Treatment for mild or early cases of SSS involves relieving symptoms. Your doctors may adjust or change your medication if that’s the problem. They may also prescribe additional medications that may have a direct effect on heart rhythm.

Eventually, however, most people with SSS will need an artificial pacemaker implant when the sinus node is no longer able to adequately perform.

A pacemaker is a very small machine that’s surgically and subcutaneously implanted in the chest or abdomen to regulate your heartbeat. It does this by sending electrical pulses to the heart.

Almost one-half of pacemaker implantations are performed because of problems related to sick sinus syndrome. Pacemakers are generally tolerated well, and most people experience few complications.

Rare complications of a pacemaker implant include:

  • myocardial perforation (accidental hole made in the heart during surgery)
  • infection from the implant (bacteria brought in during surgery causes infection)
  • bleeding into the pacemaker pocket
  • venous thrombosis (blood clot within the body’s veins)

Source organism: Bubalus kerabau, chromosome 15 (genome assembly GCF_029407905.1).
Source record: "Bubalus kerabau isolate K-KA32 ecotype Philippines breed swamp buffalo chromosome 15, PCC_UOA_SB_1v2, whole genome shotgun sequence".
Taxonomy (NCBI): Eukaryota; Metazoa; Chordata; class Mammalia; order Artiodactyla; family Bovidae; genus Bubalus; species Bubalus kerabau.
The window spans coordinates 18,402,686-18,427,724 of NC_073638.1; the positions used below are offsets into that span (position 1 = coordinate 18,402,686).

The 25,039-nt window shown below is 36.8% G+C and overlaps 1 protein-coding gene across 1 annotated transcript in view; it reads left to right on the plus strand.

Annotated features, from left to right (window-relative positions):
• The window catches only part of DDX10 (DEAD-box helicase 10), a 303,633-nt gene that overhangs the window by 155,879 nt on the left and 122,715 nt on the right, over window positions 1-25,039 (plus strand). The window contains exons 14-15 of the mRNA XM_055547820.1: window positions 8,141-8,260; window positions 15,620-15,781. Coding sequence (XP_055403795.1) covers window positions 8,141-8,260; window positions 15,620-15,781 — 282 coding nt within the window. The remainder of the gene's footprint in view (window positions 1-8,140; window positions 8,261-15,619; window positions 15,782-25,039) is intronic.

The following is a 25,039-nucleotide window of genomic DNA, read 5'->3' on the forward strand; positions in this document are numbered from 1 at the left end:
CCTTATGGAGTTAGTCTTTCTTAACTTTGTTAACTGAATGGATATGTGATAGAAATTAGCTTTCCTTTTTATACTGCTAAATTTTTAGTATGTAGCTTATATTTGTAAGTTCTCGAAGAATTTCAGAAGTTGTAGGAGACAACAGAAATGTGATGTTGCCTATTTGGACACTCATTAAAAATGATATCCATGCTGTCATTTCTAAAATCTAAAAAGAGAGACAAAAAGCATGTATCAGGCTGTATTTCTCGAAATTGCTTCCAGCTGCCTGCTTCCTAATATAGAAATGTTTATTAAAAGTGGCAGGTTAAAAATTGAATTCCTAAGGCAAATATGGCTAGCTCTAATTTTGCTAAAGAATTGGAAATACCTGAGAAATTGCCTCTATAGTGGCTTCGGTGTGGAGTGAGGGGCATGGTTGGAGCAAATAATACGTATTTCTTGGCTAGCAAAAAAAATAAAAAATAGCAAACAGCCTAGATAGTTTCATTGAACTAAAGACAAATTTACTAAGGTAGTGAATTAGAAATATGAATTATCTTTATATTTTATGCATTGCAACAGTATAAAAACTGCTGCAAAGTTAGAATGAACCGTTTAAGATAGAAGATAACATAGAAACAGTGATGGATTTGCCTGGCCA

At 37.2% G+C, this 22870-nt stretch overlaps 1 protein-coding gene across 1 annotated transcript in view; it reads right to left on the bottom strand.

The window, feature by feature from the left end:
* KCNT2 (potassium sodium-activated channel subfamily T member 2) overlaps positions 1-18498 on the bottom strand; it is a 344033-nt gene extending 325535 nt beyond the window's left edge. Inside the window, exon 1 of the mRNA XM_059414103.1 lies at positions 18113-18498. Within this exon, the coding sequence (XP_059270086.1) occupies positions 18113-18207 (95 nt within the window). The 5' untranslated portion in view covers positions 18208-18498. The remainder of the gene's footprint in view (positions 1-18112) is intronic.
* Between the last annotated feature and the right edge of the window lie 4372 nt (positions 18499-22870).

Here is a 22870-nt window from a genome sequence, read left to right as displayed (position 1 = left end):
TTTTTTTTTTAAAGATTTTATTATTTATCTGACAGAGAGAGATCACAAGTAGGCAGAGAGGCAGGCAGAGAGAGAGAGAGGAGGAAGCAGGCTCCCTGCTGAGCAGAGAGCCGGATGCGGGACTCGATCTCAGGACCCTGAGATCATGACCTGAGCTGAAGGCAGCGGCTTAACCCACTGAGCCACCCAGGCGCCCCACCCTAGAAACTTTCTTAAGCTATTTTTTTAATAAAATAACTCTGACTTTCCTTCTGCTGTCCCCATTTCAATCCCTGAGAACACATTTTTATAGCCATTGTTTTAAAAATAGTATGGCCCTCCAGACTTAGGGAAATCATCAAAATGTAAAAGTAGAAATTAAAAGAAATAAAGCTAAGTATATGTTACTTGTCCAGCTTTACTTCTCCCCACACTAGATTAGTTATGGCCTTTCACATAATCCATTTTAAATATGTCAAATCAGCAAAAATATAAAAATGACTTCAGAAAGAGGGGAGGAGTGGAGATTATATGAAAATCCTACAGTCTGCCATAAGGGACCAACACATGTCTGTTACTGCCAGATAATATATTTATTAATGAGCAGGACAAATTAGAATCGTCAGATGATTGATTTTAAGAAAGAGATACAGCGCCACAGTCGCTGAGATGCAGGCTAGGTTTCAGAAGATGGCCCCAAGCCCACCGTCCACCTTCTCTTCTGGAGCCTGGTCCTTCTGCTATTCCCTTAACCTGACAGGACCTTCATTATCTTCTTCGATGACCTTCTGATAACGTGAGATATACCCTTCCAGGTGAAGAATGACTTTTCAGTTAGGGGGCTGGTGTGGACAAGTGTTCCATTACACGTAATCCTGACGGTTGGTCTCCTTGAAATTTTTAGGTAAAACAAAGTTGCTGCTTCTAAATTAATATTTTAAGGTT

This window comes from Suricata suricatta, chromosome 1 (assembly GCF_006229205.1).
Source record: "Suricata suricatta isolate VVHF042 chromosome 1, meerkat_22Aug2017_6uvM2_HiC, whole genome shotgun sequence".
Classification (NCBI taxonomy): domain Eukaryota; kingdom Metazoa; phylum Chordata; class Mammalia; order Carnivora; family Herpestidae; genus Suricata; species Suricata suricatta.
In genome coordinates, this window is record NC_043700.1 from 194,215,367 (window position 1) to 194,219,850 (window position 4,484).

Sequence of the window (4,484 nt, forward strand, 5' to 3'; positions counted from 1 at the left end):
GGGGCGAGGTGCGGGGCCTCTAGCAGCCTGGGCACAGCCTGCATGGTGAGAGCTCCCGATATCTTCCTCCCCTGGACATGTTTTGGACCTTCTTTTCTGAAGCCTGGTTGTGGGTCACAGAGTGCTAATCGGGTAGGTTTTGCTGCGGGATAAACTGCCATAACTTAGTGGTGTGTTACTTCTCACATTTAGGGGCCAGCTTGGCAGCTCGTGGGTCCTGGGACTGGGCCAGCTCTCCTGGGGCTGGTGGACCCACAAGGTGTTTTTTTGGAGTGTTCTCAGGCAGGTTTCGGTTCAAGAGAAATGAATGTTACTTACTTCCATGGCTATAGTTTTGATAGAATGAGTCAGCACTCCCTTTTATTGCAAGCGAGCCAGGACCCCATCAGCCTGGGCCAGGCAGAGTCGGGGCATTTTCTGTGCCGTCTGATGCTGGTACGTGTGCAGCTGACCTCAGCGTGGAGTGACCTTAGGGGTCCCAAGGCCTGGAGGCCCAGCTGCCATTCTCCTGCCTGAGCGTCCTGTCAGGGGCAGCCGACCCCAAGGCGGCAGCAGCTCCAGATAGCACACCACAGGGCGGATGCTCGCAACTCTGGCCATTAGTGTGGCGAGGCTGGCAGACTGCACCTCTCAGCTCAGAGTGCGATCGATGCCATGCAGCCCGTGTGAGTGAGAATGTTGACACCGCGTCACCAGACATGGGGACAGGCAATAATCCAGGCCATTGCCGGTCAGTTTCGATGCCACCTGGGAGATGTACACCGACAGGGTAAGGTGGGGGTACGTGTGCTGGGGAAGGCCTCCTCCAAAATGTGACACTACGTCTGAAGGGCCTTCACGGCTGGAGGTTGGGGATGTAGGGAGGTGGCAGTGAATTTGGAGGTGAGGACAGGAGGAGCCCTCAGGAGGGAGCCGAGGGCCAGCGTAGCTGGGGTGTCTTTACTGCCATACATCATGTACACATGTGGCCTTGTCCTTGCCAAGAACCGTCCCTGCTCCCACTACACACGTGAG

• collapsed lung

With modern technology, there’s a growing interest in creating a biological pacemaker. This could be done by taking cells containing pace-making genes and implanting them in the heart. The cells would then grow into the heart and become a new pacemaker.

A second approach would be to use stem cells. Stem cells are immature cells capable of developing into any specific type of mature cell. The cells could potentially grow into the same type of heart tissue as the sinus node.

Improvements in pacemaker technology have greatly helped the outlook for SSS. Pacemakers provide the missing electrical impulses from a defective sinus node. Pacemakers aren’t a cure, but they’re a very effective treatment.

The outlook for those who cannot or don’t undergo treatment is more uncertain. A heart that beats irregularly is more susceptible to cardiac arrest, which can cause sudden death.

In most cases, SSS shouldn’t be left untreated.